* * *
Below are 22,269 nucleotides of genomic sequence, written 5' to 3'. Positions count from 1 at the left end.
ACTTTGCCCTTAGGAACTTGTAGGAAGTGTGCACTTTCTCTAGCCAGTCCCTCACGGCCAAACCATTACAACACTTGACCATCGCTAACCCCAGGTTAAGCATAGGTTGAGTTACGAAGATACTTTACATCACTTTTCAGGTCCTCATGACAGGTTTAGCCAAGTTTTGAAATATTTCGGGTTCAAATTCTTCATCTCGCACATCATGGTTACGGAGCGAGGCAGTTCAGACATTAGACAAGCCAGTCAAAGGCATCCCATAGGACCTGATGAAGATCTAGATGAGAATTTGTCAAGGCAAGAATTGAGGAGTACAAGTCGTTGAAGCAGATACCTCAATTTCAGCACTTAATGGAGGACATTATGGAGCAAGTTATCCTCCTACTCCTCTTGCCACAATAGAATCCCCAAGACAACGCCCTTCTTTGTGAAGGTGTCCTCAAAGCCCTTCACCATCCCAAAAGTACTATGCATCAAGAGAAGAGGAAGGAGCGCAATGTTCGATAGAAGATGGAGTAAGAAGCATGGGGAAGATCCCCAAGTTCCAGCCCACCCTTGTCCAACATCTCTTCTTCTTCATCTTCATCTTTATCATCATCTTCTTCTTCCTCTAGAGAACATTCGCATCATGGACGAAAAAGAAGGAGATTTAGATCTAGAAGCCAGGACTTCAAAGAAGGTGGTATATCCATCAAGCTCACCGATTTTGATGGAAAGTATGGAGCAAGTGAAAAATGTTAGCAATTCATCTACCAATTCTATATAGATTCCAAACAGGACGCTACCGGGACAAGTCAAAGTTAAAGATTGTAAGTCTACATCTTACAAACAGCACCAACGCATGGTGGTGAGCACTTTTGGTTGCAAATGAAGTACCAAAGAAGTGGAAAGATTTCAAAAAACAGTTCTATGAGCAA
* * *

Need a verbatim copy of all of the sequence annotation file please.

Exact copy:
Below are 22,269 nucleotides of genomic sequence, written 5' to 3'. Positions count from 1 at the left end.
ACTTTGCCCTTAGGAACTTGTAGGAAGTGTGCACTTTCTCTAGCCAGTCCCTCACGGCCAAACCATTACAACACTTGACCATCGCTAACCCCAGGTTAAGCATAGGTTGAGTTACGAAGATACTTTACATCACTTTTCAGGTCCTCATGACAGGTTTAGCCAAGTTTTGAAATATTTCGGGTTCAAATTCTTCATCTCGCACATCATGGTTACGGAGCGAGGCAGTTCAGACATTAGACAAGCCAGTCAAAGGCATCCCATAGGACCTGATGAAGATCTAGATGAGAATTTGTCAAGGCAAGAATTGAGGAGTACAAGTCGTTGAAGCAGATACCTCAATTTCAGCACTTAATGGAGGACATTATGGAGCAAGTTATCCTCCTACTCCTCTTGCCACAATAGAATCCCCAAGACAACGCCCTTCTTTGTGAAGGTGTCCTCAAAGCCCTTCACCATCCCAAAAGTACTATGCATCAAGAGAAGAGGAAGGAGCGCAATGTTCGATAGAAGATGGAGTAAGAAGCATGGGGAAGATCCCCAAGTTCCAGCCCACCCTTGTCCAACATCTCTTCTTCTTCATCTTCATCTTTATCATCATCTTCTTCTTCCTCTAGAGAACATTCGCATCATGGACGAAAAAGAAGGAGATTTAGATCTAGAAGCCAGGACTTCAAAGAAGGTGGTATATCCATCAAGCTCACCGATTTTGATGGAAAGTATGGAGCAAGTGAAAAATGTTAGCAATTCATCTACCAATTCTATATAGATTCCAAACAGGACGCTACCGGGACAAGTCAAAGTTAAAGATTGTAAGTCTACATCTTACAAACAGCACCAACGCATGGTGGTGAGCACTTTTGGTTGCAAATGAAGTACCAAAGAAGTGGAAAGATTTCAAAAAACAGTTCTATGAGCAA